by CYNTHIA KMETT
Connecting subdivisions is definitely a goal of the city spelled out in the Master Plan for development, but is often a contentious matter for residents of an existing subdivision. In this case it is Golf Trail, a 40-something-year-old sub east of Rochester and south of Square Lake, which was fighting against being connected to Oak Forest.
This issue is coming to the Planning Commission table after a decades-long fight between Ladd Realty and the Oakland County Drain Commission over whether or not the wetlands were natural or because the Drain Commission had never tended the Gibson Drain as it should have. Now settled, the land is experiencing extensive construction as Oak Forest subdivisions win approval one after the next, south off Square Lake. Oak Forest 1 and 2 are going up rapidly. Oak Forest 3 is approved and Oak Forest 4 was on the table on December 12.
That’s when Golf Trail residents learned that Trillium, coming out of Oak Forest 4, would run into Willow Grove, a dirt road, make a quick 10- foot turn and glide down Trevino into Golf Trail, and head for the light at Rochester at Sylvan Glen Golf Course. Oak Forest residents won’t use Willow Grove as they have a front exit to Square Lake.
Trevino residents were not happy. They’ll speed and our children will be in danger in the street. Few, besides residents, drive to the end of Trevino as they want to avoid using the very pothole-plagued Willow Grove.
In December the residents were talking lower speeds and calming devices. Best of all they thought would be an EVA for emergency vehicle access.
The city, however, believes that connecting subdivisions is a good idea and the city’s Traffic Consultant Sara Merrill, an OHM Traffic Engineer, noted in a report to Bill Huotari, Troy assistant city engineer, that calming devices reduce the efficient travel of vehicles, including essential public services like police, fire trucks, school buses, snow removal and trash collection.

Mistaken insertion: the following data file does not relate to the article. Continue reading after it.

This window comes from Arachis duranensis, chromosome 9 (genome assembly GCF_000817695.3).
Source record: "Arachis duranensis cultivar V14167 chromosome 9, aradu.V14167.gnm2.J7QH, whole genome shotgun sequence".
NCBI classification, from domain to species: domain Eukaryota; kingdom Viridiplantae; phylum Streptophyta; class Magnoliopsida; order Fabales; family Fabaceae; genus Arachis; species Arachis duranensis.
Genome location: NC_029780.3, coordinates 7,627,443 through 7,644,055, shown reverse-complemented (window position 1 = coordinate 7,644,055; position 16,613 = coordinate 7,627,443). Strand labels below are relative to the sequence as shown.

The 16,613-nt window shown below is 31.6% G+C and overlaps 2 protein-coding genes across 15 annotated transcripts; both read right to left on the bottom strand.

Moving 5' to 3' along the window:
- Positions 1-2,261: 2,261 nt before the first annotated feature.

Golf Trail residents tried a new tactic last week. They had residents sign a petition that called for the intersection to be blocked until Willow Grove is paved. Almost 200 signatures were collected and turned in.
Most adjoining subdivisions are blocked between the old and new during construction. Even if residents protest, unless there’s a good reason, the roads don’t stay blocked. Blocking was more common 40 years ago, but not today.
The city consultant did a traffic study and it said only three or four cars would be added to the light at Player in peak hours. Since the light only lets three cars exit the subdivision, fewer if the golf course is in full operation as there are cars waiting to get in and out of Sylvan Glen when the light changes, the study might have been done in the wrong month for an accurate count.
Planning Director Brent Savidant pointed out that a long wait at the traffic light would probably deter folks from making that cut through, which comes with a number of turns to even get to the light. Savidant had taken the Golf Trail petition and sent it on to City Manager Brian Kischnick, who it was assumed would turn it over to the city’s Traffic Committee for study and a decision.
Planning Commissioners, however, were concerned for the builder, which had no issues to be resolved. They moved a resolution to approve the site plan as presented, Commissioner Don Edmunds, a Player resident on Golf Trail main road, made an amendment that would barricade any resolution until Willow Grove is paved. It looks like that could happen as Edmunds noted that the trees are tagged on the parcel at Willow Grove and Square Lake, which usually indicates someone is planning to build there.
But, Troy Assistant Attorney Allen Motzny said this wasn’t a proper amendment and the planners didn’t have the right to do it. So, Oak Forest 4 got its site plan approval and along with Oak Forest 3, should be in the ground this spring.
Golf Trail residents will certainly be visitors at the Traffic Committee.